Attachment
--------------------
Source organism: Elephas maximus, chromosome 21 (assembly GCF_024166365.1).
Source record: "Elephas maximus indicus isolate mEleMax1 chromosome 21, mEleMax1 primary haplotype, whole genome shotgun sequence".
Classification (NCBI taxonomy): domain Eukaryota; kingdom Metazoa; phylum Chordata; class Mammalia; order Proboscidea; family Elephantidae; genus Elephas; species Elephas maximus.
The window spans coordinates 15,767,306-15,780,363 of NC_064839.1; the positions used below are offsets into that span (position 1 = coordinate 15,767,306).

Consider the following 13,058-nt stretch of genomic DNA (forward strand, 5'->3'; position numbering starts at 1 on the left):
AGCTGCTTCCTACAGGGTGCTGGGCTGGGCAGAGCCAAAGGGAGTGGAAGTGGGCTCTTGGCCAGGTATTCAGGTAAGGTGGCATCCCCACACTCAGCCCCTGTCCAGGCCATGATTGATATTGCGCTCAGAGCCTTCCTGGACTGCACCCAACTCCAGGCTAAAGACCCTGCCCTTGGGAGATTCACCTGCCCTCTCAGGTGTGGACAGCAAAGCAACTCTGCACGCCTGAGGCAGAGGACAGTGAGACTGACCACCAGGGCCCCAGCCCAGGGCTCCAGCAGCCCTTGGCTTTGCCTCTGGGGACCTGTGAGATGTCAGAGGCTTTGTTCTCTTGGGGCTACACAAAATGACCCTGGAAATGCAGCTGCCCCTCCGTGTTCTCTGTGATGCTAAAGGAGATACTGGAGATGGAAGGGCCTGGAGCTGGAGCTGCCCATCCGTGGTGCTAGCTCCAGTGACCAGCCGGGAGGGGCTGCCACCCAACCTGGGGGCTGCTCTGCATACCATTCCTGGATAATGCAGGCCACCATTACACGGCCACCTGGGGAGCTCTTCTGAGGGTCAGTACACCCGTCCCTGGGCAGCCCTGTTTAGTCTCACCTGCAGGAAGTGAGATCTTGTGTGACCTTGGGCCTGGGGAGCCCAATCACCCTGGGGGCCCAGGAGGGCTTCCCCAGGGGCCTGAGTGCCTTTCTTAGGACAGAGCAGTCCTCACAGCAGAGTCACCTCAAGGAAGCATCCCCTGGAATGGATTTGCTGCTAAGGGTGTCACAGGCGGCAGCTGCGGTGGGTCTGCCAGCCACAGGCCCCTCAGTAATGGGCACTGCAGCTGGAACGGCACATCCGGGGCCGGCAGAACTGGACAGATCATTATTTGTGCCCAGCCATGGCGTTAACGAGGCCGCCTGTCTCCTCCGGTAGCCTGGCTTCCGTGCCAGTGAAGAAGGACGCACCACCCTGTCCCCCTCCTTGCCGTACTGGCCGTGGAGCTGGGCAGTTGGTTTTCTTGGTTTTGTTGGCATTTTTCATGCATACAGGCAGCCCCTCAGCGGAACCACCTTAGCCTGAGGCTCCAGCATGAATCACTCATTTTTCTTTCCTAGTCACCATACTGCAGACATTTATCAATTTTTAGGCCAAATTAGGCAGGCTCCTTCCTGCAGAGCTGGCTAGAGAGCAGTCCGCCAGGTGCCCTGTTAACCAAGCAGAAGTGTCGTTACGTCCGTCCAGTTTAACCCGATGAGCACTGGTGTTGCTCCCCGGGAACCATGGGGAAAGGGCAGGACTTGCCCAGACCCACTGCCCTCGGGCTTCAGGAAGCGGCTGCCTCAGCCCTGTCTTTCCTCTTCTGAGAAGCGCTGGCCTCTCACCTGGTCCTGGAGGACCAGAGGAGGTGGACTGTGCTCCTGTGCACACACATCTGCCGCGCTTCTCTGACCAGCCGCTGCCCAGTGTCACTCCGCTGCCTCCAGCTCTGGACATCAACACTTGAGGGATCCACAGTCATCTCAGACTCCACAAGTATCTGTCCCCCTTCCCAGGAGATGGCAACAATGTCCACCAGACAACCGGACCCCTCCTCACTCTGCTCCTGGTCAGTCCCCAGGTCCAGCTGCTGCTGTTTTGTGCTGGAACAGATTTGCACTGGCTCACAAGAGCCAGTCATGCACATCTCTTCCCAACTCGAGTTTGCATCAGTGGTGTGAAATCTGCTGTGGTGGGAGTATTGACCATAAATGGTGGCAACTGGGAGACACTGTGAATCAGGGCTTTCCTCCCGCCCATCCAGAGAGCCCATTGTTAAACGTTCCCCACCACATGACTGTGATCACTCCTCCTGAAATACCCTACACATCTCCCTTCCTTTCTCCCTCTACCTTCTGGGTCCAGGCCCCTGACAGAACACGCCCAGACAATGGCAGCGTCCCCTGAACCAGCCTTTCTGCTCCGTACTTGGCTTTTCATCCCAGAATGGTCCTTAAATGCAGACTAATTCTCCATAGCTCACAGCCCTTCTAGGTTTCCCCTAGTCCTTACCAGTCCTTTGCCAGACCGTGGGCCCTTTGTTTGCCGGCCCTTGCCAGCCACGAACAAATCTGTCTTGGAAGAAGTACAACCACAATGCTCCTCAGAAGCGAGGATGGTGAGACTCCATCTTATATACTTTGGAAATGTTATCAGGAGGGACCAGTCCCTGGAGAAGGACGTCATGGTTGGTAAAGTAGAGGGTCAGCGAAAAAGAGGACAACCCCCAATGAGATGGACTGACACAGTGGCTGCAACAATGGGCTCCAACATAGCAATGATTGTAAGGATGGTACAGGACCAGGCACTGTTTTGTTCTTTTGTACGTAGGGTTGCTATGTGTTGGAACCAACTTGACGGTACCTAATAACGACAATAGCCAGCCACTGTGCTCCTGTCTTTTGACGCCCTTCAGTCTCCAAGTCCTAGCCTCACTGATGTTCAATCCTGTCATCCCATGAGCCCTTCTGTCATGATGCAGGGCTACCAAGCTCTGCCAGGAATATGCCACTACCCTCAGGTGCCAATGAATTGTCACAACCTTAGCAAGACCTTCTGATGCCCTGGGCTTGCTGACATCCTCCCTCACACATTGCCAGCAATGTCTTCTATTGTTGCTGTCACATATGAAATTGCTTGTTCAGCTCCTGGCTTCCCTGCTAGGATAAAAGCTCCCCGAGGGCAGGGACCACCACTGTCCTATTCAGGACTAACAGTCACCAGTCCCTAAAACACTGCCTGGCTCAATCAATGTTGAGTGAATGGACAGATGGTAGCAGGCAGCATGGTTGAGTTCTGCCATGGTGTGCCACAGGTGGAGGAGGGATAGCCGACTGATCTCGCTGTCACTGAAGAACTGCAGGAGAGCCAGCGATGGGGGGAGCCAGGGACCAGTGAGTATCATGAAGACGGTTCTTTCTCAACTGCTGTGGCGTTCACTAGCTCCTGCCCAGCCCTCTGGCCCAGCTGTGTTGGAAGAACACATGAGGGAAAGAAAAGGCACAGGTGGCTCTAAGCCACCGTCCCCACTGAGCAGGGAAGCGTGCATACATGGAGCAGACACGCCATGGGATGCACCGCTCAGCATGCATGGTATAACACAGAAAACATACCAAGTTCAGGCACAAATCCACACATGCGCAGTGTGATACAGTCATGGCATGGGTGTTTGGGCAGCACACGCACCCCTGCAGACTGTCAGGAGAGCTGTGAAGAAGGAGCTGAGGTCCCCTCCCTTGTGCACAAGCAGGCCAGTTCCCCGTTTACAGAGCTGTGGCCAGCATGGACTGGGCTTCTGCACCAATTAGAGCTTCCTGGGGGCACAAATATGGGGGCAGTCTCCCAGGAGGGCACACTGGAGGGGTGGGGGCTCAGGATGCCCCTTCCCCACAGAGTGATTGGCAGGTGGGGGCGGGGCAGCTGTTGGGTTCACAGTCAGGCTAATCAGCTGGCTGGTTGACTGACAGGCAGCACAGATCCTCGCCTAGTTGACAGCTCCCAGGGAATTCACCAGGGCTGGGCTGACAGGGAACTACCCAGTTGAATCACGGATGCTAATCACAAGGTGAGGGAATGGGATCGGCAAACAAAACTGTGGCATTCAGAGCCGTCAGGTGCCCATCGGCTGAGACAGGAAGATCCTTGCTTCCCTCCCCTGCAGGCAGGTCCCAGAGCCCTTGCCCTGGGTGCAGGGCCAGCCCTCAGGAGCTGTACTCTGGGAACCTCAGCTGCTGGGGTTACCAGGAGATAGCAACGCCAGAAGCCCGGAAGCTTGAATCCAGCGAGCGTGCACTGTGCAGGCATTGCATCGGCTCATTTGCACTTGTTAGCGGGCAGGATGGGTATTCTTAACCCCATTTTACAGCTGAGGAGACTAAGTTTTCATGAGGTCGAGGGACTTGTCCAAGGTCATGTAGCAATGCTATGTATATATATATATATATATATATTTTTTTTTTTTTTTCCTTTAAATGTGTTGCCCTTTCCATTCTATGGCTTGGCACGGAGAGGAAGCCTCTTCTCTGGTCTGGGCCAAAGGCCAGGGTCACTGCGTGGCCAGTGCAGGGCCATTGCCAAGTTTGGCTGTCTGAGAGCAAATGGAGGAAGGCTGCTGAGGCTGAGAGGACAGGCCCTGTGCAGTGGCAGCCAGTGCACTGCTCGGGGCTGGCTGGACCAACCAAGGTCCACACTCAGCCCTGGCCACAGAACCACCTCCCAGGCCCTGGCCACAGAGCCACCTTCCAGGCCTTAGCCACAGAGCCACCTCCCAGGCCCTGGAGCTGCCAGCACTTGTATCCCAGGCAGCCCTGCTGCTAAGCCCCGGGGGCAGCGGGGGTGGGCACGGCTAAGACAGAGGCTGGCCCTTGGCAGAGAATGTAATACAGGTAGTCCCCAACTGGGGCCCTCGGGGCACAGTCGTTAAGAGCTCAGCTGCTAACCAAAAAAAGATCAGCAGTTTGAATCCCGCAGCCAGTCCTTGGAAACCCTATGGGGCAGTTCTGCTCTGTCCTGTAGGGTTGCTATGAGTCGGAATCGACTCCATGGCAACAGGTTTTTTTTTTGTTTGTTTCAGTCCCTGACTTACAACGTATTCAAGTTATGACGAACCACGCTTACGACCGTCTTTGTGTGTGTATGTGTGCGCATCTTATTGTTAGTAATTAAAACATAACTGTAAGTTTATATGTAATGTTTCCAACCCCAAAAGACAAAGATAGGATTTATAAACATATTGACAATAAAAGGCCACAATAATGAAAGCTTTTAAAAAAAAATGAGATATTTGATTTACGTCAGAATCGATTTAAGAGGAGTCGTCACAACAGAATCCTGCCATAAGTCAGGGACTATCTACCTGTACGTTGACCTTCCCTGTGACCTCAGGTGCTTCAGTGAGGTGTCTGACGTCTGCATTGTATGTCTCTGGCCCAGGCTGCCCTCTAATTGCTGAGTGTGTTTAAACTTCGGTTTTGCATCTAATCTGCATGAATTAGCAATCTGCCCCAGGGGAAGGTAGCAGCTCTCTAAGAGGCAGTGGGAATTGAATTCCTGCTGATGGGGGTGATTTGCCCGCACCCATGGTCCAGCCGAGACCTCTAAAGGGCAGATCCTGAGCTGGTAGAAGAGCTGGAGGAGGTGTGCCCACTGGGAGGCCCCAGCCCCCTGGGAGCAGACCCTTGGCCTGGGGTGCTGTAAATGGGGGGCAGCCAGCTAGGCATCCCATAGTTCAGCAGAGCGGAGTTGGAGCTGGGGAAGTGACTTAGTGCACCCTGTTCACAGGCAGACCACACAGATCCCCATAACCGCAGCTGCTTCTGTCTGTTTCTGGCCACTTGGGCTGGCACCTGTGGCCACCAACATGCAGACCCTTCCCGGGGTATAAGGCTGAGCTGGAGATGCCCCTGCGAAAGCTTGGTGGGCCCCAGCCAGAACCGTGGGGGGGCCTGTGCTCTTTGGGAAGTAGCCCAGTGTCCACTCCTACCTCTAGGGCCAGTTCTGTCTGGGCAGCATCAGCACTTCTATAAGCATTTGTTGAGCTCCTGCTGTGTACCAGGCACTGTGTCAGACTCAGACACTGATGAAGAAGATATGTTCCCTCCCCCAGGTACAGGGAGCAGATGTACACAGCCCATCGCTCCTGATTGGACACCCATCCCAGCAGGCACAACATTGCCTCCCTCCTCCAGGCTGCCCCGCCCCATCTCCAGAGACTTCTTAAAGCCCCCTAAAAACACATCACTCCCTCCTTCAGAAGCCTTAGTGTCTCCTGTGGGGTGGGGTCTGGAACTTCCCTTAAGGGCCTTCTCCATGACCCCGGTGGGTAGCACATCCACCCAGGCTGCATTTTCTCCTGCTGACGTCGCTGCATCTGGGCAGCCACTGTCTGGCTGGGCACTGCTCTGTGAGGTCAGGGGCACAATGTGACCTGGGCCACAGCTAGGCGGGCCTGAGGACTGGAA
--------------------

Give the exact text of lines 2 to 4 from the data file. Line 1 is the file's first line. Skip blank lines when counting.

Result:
Source record: "Elephas maximus indicus isolate mEleMax1 chromosome 21, mEleMax1 primary haplotype, whole genome shotgun sequence".
Classification (NCBI taxonomy): domain Eukaryota; kingdom Metazoa; phylum Chordata; class Mammalia; order Proboscidea; family Elephantidae; genus Elephas; species Elephas maximus.
The window spans coordinates 15,767,306-15,780,363 of NC_064839.1; the positions used below are offsets into that span (position 1 = coordinate 15,767,306).